Those of us who are really exploring our own female sexuality aren’t standing on some lofty cloud above Levy’s raunch culture shaking our fingers at the folks down there jiggling around in their G-strings. We critique “sex-positive” culture because we know all about it, from being in it. We’ve all been to our own versions of CAKE parties and seen our share of Playboy and Penthouse. In addition to opposing pornography because it feeds on the sexual abuse, rape, coercion, and trafficking of millions of women and children worldwide who don’t have a “choice” about being “empowered” by “participating” in it, we “anti-sex” feminists oppose pornography because we’ve used pornography and it left us empty. We reject cheap sex and “playing” because we’ve “played” and had cheap sex–and plenty of it–and we realized it had nothing to do with who we were. Like Levy says, “When I’m in the plastic ‘erotic’ world of high, hard tits and long nails and incessant pole dancing…I don’t feel titillated or liberated or aroused. I feel bored, and kind of tense.”(p. 81) Sexual experiences that are not in keeping with our intellectual and social values, our ideas about the ways we want to be treated and the way we want all women to be treated, can’t ultimately be comfortable or enjoyable for women of conscience. Feminism always was about enabling women to be whole people instead of martyrs or blow-up dolls, but in raunch culture Levy accurately perceives that “we have accepted as fact the myth that sexiness needs to be something divorced from the everyday experience of being ourselves.” (p. 44)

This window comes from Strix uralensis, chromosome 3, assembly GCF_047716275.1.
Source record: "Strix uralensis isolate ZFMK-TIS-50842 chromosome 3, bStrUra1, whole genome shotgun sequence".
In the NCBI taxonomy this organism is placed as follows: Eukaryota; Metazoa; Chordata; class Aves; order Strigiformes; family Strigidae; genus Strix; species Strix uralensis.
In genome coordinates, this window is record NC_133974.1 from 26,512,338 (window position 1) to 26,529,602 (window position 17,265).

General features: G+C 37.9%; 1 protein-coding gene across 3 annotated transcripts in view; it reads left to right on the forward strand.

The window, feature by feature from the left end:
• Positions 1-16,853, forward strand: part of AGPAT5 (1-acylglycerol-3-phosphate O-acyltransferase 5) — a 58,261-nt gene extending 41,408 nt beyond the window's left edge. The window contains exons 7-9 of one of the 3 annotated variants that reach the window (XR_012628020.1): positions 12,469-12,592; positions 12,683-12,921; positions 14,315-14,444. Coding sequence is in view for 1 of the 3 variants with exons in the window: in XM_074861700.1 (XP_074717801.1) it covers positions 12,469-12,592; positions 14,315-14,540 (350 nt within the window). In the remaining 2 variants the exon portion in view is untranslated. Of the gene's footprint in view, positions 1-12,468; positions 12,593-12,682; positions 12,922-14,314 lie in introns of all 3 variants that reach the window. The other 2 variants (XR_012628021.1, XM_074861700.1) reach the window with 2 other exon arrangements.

From Feminist Reprise, ‘Big Fat Dyke Loves Sex’.